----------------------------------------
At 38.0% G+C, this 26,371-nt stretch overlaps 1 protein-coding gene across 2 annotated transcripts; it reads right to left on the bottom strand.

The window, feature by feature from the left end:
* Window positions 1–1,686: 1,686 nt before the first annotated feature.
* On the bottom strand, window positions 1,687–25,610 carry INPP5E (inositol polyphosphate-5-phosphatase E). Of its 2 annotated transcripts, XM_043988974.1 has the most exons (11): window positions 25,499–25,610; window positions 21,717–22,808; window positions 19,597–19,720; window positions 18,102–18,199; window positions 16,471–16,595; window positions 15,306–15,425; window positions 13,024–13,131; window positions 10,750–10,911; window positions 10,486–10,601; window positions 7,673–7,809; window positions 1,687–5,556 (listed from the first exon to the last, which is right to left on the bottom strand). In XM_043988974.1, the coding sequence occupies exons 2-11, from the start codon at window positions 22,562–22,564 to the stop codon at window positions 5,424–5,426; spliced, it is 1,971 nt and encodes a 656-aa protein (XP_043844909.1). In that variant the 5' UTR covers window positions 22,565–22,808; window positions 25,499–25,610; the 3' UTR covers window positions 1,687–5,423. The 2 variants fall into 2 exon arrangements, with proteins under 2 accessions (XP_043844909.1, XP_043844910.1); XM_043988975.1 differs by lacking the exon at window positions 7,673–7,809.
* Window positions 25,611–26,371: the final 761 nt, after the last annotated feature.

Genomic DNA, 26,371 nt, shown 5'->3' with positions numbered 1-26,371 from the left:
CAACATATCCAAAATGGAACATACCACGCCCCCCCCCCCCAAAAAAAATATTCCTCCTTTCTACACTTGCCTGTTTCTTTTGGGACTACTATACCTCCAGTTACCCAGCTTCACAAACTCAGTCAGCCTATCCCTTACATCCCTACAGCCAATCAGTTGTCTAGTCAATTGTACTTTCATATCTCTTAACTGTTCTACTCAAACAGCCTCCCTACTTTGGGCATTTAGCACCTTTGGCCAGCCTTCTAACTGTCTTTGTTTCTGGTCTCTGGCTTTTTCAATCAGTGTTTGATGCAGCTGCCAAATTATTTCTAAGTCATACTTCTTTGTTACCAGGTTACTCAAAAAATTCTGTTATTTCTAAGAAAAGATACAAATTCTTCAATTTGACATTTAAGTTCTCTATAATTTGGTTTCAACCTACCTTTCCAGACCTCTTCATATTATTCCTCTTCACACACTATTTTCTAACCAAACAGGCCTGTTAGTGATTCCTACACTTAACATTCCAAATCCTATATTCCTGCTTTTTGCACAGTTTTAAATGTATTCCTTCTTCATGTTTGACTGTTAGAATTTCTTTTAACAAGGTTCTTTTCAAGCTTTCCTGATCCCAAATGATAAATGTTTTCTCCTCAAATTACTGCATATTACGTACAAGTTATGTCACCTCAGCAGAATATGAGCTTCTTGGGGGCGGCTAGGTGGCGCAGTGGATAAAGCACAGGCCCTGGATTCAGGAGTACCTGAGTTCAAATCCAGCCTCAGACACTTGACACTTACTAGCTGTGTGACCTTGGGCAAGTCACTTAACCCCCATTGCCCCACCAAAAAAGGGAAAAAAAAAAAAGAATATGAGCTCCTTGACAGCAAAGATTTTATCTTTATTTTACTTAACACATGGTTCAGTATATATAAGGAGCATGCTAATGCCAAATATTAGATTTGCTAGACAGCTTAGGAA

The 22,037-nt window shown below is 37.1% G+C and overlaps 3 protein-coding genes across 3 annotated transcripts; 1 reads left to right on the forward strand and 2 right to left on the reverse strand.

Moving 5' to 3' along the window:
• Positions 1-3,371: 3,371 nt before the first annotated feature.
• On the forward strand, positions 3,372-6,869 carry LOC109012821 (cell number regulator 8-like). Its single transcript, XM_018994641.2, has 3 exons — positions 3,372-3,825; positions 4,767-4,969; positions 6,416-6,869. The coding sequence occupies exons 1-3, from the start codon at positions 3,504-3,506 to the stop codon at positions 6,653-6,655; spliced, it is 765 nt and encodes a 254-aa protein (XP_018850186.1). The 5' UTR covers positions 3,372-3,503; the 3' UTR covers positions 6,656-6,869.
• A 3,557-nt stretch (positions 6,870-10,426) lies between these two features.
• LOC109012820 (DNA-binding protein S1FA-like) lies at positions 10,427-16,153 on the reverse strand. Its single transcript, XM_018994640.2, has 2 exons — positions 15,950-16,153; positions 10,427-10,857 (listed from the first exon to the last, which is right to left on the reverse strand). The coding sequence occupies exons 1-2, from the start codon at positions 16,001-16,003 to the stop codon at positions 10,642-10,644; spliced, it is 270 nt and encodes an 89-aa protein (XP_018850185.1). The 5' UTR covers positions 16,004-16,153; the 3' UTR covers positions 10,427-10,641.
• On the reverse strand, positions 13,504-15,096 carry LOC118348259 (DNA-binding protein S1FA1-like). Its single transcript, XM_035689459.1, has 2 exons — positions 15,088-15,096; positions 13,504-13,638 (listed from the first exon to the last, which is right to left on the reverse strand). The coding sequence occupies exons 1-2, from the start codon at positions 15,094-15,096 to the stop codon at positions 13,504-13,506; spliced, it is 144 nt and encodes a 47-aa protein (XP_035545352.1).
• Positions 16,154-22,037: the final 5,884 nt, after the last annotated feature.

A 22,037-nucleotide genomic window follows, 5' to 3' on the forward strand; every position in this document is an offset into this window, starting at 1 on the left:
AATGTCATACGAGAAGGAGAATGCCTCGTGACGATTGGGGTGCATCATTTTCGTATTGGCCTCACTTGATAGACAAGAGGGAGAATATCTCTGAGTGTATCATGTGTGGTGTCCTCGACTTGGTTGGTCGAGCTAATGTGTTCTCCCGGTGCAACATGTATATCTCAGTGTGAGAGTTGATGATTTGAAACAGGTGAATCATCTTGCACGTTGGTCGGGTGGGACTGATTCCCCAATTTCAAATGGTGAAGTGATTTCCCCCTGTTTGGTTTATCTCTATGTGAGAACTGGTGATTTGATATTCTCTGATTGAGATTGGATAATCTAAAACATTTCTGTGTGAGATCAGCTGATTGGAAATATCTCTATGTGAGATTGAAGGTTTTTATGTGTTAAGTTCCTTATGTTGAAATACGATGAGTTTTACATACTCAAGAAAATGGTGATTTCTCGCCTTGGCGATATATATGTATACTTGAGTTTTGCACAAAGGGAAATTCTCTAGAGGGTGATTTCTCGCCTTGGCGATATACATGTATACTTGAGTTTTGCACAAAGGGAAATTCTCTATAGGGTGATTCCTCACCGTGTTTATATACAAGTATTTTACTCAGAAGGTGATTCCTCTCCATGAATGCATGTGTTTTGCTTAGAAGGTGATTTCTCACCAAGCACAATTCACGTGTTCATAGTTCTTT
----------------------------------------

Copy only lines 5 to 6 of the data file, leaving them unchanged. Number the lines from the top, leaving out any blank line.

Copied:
* Window positions 25,611–26,371: the final 761 nt, after the last annotated feature.

Genomic DNA, 26,371 nt, shown 5'->3' with positions numbered 1-26,371 from the left: